Point is, maybe a valuable thread of masochism/self-discipline runs (pun unavoidable) in our family.  Barring aggravated soreness or an injury that threatens to derail my training, I can’t in good conscience skip a workout.  I run my speedwork alone, so nobody else would know or care.  But then, nobody else matters.

A great place for speedwork:

No better place for speedwork: 4 running tracks within 2 miles of our house
(MLK Jr. is circled in green, UC Berkeley in teal)

I’d decided my temperament this day was more suited to the low-key, off-road ambience of the MLK Jr. dirt track, rather than the all-weather synthetic surface at UC-Berkeley.  The pristine UC track is generally preferable for speed workouts, though not so much during the winter, when runners and boot-campers hurry to squeeze in their workouts between the time the track and field team finishes practicing and the time the track closes at dusk.

Wednesday’s plan called for a 2-mile warmup jog, followed by the speed portion of the program: a fast 4×1 mile (one mile, or four laps, repeated four times) with 400m (one lap) recovery between each mile.  I’d finish up with eight striders to work on my running form, and finally a 2-mile cooldown jog.  At first blush four miles doesn’t sound like much, especially with a slow lap to recover between each mile.  But if you truly run each mile (rather than mosey, jog or trot at the oft-recommended 10K pace), you won’t feel cheated by the time you’re done.  And each recovery lap will feel like you’ve earned yourself a bonus life, the running equivalent of the 10,000-point mark in Pac-Man.

After an uneventful 2-mile jog to the track and one warmup lap, I accelerated across the start line (marked by a small puddle in lane 1) as the {beep} of my watch timer signaled the toughest part of this workout – mile 1.  For me the first mile of these sessions is always the slowest and most laborious, as the body adapts to the sudden shock of being forced out of its comfort zone and into an immediately stressful situation.  The body at once becomes needy: the heart needs to pump more blood faster, the lungs need to take in more air and exchange more carbon dioxide for oxygen, the muscles need to ramp up their number of contractions, the neurons carrying signals throughout the body need to to fire more frequently, the bones need to manage the increased biomechanical stress.  These are a few of the dramatic challenges that must be overcome quickly for the body as an integrated whole to have any hope of completing one mile, let alone four or more.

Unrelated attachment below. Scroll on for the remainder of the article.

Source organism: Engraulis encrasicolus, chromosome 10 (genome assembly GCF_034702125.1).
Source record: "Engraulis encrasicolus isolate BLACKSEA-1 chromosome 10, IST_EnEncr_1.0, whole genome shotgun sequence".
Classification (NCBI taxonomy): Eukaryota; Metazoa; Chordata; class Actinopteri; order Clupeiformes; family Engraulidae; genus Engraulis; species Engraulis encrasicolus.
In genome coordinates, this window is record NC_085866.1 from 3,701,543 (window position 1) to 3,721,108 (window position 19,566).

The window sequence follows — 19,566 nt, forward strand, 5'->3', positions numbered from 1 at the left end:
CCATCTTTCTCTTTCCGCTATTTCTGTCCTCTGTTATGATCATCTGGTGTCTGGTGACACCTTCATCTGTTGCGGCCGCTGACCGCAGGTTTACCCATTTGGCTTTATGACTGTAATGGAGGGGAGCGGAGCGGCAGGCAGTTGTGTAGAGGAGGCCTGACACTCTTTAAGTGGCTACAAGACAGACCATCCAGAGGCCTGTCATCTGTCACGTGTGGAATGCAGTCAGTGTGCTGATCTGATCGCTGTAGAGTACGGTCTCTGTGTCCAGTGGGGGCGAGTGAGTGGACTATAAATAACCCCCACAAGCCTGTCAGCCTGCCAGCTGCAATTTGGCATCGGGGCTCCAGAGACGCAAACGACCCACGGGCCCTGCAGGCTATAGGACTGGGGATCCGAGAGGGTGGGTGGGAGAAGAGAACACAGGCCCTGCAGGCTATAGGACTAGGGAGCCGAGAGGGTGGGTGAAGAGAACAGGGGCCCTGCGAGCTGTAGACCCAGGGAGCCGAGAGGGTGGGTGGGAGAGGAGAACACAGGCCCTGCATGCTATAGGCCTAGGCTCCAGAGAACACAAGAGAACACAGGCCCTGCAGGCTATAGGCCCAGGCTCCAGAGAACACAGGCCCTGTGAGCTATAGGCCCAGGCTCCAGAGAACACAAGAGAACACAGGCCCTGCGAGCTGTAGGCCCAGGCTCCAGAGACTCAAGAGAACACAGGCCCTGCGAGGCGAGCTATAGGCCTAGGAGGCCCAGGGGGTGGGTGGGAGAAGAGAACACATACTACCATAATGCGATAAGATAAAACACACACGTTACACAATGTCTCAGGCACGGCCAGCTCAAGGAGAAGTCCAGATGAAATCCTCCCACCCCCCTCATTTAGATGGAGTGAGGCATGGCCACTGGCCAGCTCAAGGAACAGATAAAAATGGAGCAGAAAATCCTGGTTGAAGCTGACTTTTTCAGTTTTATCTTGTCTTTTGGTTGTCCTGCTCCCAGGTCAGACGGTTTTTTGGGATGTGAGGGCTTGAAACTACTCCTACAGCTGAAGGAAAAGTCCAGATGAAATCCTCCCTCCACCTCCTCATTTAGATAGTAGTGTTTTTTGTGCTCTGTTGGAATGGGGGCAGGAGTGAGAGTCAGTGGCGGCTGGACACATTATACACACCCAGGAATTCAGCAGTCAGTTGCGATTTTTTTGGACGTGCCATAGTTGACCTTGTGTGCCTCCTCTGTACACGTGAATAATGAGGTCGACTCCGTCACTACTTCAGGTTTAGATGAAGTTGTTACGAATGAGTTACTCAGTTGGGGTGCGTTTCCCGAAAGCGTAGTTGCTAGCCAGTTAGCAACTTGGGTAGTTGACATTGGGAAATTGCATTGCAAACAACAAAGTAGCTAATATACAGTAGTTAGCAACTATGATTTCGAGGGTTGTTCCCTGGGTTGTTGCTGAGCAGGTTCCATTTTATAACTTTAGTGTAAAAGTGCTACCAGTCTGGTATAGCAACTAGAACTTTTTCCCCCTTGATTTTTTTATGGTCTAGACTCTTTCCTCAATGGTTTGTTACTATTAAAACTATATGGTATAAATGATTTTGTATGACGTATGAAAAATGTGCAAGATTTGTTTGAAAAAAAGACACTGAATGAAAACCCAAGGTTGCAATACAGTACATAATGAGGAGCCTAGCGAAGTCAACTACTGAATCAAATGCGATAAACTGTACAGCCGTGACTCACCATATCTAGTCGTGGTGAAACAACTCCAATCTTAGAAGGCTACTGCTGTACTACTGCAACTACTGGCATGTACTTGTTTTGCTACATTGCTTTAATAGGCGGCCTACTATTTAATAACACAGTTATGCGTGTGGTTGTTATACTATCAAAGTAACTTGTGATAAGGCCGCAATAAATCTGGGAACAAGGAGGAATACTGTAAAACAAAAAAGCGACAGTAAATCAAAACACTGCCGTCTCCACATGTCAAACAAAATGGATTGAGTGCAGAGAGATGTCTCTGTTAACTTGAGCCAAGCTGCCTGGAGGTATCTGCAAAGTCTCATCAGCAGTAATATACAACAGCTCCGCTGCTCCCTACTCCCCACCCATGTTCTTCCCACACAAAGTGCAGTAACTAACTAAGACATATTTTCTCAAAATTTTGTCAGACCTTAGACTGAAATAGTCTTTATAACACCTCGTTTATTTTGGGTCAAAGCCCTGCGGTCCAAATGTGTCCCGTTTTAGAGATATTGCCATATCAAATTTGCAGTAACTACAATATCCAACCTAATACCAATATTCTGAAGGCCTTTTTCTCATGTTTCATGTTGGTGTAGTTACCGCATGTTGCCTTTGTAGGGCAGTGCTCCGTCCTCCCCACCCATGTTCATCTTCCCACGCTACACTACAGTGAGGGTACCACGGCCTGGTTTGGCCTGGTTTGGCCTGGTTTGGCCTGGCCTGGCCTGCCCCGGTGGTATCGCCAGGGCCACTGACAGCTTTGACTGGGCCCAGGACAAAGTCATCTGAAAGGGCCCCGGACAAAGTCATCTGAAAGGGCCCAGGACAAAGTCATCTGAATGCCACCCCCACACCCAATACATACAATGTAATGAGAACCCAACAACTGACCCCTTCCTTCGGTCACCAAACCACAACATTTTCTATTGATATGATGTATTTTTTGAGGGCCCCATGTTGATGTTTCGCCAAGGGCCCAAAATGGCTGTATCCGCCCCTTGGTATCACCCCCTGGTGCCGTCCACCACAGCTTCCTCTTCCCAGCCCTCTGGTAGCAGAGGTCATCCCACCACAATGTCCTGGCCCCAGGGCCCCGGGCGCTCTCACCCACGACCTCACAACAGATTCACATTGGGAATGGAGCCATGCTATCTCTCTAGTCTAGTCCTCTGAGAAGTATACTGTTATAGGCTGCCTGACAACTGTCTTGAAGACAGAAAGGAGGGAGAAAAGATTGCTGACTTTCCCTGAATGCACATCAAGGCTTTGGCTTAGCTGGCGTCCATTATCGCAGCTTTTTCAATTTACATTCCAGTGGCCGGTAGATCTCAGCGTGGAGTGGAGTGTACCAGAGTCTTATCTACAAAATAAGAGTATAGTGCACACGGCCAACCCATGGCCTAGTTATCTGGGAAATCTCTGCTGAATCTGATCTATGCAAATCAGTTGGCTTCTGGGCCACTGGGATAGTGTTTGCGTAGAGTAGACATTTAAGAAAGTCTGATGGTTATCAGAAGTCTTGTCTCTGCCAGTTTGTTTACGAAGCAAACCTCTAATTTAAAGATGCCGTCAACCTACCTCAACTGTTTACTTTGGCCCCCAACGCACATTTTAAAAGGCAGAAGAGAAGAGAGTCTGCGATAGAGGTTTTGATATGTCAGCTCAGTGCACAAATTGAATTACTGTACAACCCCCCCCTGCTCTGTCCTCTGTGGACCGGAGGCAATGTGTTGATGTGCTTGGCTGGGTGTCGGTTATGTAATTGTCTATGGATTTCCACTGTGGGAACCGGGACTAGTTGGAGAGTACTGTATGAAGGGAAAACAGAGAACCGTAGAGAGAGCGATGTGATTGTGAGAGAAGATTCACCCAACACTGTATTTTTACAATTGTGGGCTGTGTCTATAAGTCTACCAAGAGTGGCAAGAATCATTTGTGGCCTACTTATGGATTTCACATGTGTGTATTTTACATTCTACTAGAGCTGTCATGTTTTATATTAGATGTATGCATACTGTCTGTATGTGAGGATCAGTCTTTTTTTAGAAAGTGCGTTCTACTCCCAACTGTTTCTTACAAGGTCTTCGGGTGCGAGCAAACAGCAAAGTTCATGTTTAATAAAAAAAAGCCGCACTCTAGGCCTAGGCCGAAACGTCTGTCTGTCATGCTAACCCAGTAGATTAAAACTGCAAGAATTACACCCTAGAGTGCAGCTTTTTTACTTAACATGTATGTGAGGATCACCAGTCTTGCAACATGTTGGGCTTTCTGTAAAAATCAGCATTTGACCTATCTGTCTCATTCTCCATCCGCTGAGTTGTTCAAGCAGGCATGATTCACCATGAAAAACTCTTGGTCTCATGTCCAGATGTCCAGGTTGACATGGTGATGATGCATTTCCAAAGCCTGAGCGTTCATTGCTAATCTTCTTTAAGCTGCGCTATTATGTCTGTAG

But having experienced “starter shock” as a regular feature of my training, I quickly realized that something was different about today’s opening mile.  Something altogether unexpected, though not unwelcome.  I felt fast (for me).  Really fast (for me).  In fact, faster than I could recall feeling for an entire mile on any track, much less a bumpy dirt one.  And as I crossed that puddle for the fourth time, the timer on my watch stoically reported the good news – 6:27.  Whoa!  My momentary swell of accomplishment was tempered by the understanding that I should probably dial back a bit, lest I blow out my tires after only two miles.

But after my first recovery lap, as I fell into a smooth rhythm on mile 2 and glided (ok, that may be overstating things) around each turn, I knew I had a legitimate shot to improve on my first mile.  Zagging around two slow-moving conversationalists in the inside lanes, I rounded the final turn, surged past my favorite puddle and glanced at my watch – 6:22!  I’ve never timed myself to know just how fast I can run a single mile, but 6:22 was no doubt the fastest mile I’d ever timed in the course of training.  And when I followed that up with a 6:23 on mile 3 and another all-out 6:22 on mile 4, my brain registered that hey, maybe all this speed training does do more than just hurt!

Just to confirm that MLK Jr. is a regulation track, I mapped it on

Just to confirm that MLK Jr. is a regulation track, I mapped it on

Everything had just clicked, and on this of all days.  Maybe chaos theorists are on to something.  As all systems returned to equilibrium, I finished up with 8 striders and then left the track on my 2-mile cooldown jog, thankful as hell I hadn’t heeded the voices and blown off the day.  As it turns out, those 25 minutes and 34 seconds spent redlining on the track set a strong tone for the rest of the week, as Friday yielded its own fast tempo run and Sunday a well-paced 19-miler over a hilly yet scenic course.

Who knows, maybe I never top my mile times from Wednesday’s track workout.  But it won’t be for lack of trying.  I can easily imagine 1,000 different scenarios that might have played out had I opted to stay inside that afternoon – some heroic, others less than fulfilling.  All I know with certainty is that I wouldn’t have run my best timed mile ever, if I hadn’t bothered to run at all.  Or as hockey hall-of-famer Wayne Gretzky so memorably put it, “You miss 100% of the shots you don’t take.”

So I’ll keep firing shots on goal, every chance I get.  Sure, there’ll be those that sail wide or ricochet off the crossbar, but there will also be plenty that find the back of the net.  Because every shot matters, and I want to need to get better.  And contrary to how this post may read, I’m not writing some sort of misguided advice column here, to offer training advice to people who in many cases are better runners than I am.  I’m pretty sure a PhD in Cancer Biology and one sub-3:30 marathon qualifies me to stay in my blogging lane, not play running coach.  Nor would I want to.  In fact, I’d encourage every runner to do their part to increase my likelihood of improving on last year’s racing percentile in 2013: kick back! blog more! run less.

Just don’t listen to me.  I don’t even listen to myself.